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Every day, Macworld brings you the essential daily news and other info about all things Apple. But staying on top of that torrent of information can be a constant challenge. One solution: the Macworld Digital Edition.In the April issue
We look at the state of the Apple HomeKit market and imagine future iOS devices. Plus, read about our favorite gear and apps for travel photography.
Also in this month’s issue:
• Mac User: Apple’s new HQ, Apple Park, will open in April
• iOS Central: 5 things the iPad Pro needs instead of skinnier bezels
• Working Mac: Connecting an Apple LED Cinema Display to a USB-C MacBook or MacBook Pro?
Image by Rob Schultz/Macworld
This week’s roundup includes two apps that help you learn to play keyboard and guitar. Got a song in your heart? Read on!Chordana Play
Image by Chordana
The Mac and iPhone exploits described in new documents attributed to the U.S. Central Intelligence Agency were patched years ago, according to Apple.
WikiLeaks released a new set of files Thursday that supposedly came from the CIA. They contain details about the agency’s alleged malware and attack capabilities against iPhones and Mac computers.
The documents, dated 2012 and earlier, describe several “implants” that the CIA can install in the low-level extensible firmware interface (EFI) of Mac laptop and desktop computers. These EFI rootkits allow the agency's macOS spying malware to persist even after the OS is reinstalled.
Google is considering a harsh punishment for repeated incidents in which Symantec or its certificate resellers improperly issued SSL certificates. A proposed plan is to force the company to replace all of its customers’ certificates and to stop recognizing the extended validation (EV) status of those that have it.
According to a Netcraft survey from 2015, Symantec is responsible for about one in every three SSL certificates used on the web, making it the largest commercial certificate issuer in the world. As a result of acquisitions over the years the company now controls the root certificates of several formerly standalone certificate authorities including VeriSign, GeoTrust, Thawte and RapidSSL.
If you aren’t using two-factor authentication to protect your Apple ID and iCloud account, you really should do it today. Hackers who claim to have millions of stolen iCloud credentials are demanding Apple pay a ransom or they’ll release them—and ZDNet obtained a sample set of credentials and determined they’re real.
But guess what? Using two-factor authentication should protect you completely. It’s easy to set up, so take a minute and do it now.
If Apple’s shiny new red iPhone 7 caught your eye on Tuesday when it was first announced, grab your wallet—it’s now officially on sale, as of 8:01 a.m. Pacific/11:01 a.m Eastern on Friday. Also available now is the new 9.7-inch iPad, which replaces the iPad Air 2.
The Product(RED) iPhone 7 and iPhone 7 Plus are exactly like the existing iPhone 7 and 7 Plus, just in a new color—an aluminum red backing with a white front bezel—and Apple donates a portion of each Product(RED) device sale to the Global Fund to Fight AIDS. Pick between the 128GB iPhone 7 model for $749 and the 256GB model for $849; the iPhone 7 Plus will set you back $869 or $969, respectively. If you’re enrolled in the iPhone Upgrade Program, the cost of an unlocked red iPhone with AppleCare+ starts at $37 per month. It’s available in Apple stores now, and you can reserve one online for in-store pickup for peace of mind.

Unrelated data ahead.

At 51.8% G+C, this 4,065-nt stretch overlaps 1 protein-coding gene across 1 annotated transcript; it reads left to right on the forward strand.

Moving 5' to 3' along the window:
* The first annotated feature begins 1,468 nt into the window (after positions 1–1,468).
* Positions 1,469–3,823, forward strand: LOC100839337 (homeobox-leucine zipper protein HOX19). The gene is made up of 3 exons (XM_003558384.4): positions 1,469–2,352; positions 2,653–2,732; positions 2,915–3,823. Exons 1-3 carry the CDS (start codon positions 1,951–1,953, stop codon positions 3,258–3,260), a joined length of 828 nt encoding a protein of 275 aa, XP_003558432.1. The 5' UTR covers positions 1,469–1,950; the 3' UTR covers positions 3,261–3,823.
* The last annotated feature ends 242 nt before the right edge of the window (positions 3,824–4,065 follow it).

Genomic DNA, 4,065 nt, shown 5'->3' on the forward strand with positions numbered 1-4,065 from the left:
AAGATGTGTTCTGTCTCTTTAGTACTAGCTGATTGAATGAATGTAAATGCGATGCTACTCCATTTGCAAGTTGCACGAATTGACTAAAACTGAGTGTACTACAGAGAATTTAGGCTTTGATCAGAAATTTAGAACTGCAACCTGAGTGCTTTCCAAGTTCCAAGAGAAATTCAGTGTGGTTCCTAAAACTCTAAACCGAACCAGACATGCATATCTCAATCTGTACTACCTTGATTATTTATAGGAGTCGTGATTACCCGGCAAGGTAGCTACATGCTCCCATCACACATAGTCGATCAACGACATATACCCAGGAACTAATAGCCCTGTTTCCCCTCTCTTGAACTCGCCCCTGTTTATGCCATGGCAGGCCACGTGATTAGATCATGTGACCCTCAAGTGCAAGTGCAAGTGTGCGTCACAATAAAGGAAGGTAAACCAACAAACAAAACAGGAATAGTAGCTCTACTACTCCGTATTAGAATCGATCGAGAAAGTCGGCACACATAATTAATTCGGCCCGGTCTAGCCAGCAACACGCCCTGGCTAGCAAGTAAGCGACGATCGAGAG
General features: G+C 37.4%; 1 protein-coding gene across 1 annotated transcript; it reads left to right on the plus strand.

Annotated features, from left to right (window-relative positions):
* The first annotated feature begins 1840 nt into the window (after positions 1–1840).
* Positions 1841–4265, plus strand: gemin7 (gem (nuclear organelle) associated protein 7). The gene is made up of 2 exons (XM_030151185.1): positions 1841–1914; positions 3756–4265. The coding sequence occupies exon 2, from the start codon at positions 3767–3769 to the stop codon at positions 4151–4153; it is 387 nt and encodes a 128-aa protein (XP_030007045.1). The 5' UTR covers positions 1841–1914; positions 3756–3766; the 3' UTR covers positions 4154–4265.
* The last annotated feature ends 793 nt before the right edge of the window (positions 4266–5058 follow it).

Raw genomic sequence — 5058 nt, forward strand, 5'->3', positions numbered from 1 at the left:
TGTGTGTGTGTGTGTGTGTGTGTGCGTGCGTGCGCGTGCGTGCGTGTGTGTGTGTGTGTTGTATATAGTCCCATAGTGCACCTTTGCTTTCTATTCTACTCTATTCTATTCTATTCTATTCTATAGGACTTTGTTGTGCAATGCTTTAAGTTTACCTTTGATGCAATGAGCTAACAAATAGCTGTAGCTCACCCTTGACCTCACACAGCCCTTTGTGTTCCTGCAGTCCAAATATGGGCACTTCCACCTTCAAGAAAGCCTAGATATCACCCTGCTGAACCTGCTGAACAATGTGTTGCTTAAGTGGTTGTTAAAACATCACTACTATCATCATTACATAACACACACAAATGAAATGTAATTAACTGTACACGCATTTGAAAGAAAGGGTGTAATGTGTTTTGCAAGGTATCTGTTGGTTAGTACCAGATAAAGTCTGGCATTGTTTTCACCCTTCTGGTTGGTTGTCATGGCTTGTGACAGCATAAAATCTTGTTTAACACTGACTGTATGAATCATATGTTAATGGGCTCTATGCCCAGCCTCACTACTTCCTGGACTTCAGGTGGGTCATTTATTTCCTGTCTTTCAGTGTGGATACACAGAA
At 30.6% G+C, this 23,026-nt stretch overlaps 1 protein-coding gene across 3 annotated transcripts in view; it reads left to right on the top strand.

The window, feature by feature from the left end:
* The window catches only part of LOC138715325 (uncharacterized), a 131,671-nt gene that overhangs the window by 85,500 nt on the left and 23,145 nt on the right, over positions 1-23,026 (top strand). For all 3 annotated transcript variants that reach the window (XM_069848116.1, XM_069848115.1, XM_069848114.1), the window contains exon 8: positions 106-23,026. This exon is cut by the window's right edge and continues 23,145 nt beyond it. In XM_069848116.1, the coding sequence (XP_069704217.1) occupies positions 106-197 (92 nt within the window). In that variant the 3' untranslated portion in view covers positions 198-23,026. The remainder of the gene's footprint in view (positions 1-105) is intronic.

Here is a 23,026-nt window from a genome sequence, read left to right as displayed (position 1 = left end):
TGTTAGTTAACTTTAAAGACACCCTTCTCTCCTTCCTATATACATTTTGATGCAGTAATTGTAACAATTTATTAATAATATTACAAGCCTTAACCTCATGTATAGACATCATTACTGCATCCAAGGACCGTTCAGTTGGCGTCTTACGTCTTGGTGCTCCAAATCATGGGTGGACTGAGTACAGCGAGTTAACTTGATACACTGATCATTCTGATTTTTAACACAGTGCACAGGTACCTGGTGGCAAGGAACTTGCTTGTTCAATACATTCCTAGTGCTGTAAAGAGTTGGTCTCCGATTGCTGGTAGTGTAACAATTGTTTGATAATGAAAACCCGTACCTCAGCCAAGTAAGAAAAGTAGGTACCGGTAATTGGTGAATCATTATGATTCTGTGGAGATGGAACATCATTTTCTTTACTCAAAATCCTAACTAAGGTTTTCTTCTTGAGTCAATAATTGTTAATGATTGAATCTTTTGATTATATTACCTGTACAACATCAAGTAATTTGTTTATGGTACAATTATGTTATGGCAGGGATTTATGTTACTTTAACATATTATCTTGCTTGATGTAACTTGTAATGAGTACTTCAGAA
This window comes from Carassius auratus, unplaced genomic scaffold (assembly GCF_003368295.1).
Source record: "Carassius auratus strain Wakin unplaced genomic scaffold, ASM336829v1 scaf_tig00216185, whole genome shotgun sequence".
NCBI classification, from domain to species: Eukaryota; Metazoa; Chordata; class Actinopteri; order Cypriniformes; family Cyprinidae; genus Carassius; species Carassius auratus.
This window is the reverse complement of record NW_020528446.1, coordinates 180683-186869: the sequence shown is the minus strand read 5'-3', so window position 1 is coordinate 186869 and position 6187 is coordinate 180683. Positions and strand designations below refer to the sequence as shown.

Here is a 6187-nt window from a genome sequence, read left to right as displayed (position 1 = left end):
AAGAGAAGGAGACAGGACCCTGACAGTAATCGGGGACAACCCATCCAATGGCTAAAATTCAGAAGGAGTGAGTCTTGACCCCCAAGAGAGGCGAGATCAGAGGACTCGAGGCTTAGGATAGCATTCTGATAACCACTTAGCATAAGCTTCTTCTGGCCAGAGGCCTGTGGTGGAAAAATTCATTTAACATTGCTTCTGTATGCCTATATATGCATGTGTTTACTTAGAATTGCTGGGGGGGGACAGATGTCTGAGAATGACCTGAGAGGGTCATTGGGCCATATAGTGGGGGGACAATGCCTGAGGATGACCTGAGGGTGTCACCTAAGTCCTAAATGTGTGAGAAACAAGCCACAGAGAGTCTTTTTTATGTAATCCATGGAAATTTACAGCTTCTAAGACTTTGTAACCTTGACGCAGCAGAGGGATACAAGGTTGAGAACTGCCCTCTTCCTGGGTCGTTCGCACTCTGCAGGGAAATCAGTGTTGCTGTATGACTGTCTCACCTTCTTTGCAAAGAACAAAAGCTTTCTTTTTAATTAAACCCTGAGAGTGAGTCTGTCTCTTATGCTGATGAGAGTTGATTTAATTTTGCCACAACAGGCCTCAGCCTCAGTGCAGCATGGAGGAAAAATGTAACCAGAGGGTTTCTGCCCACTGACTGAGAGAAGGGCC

With this cable, Anker boasts reinforced stress points with a 10000+ bend lifespan, double-braided nylon exterior and toughened aramid fiber core, laser-welded connectors and a worry-free 18-month warranty. The micro-USB cord is a generous 6 feet in length. Its list price on Amazon is currently discounted to just $10.99. See this deal now on Amazon.
These days, keeping up with games can be a full-time job. So how do you separate the signal from the noise, the wheat from the chaff, the Temple Runs from the Temple Jumps? Allow us to help by regularly selecting a game You Should Play.
Yes, MUL.MASH.TAB.BA.GAL.GAL is the real name of an iOS game, and it’s a title that seems sure to either pique your curiosity or leave you confused and scratching your head. Since you’re reading this, I’ll assume it’s the former. What does the name mean? Well, it’s apparently Sumerian for Gemini, the twin stars of the zodiac, which correspond with the two paddles you control in the game.
After this week’s news that Apple had acquired iOS power user app Workflow, you’d be excused for being a bit confused about the future of automation on Apple’s platform. After all, it was just last November that Sal Soghoian, Apple’s product manager of automation technologies, left the company when his position was eliminated.
And yet, Apple snapped up Workflow, an app that many had compared to Apple’s own Automator, which was introduced way back in 2005’s Mac OS X Tiger. So what gives? Is there still some life in automation and scripting features on Apple’s platforms, or is this merely a case of Apple acquiring useful talent?
A group of hackers threatening to wipe data from Apple devices attached to millions of iCloud accounts didn’t obtain whatever log-in credentials they have through a breach of the company’s services, Apple said.
“There have not been any breaches in any of Apple’s systems including iCloud and Apple ID,” an Apple representative said in an emailed statement. “The alleged list of email addresses and passwords appears to have been obtained from previously compromised third-party services.”
A group calling itself the Turkish Crime Family claims to have login credentials for more than 750 million icloud.com, me.com and mac.com email addresses, and the group says more than 250 million of those credentials provide access to iCloud accounts that don’t have two-factor authentication turned on.
Twitter has started surveying users to check their interest in a new enhanced version of its TweetDeck product, raising the possibility that the company is considering a paid version of its service.
The move by Twitter comes in the wake of its almost flat revenue growth and a lackluster increase in the number of its users in the fourth quarter in comparison to the company’s social networking peers like Facebook.
A subscription-based version of its service would be in line with the strategies of some other Internet services like Microsoft-owned LinkedIn, which offer additional features to paid users.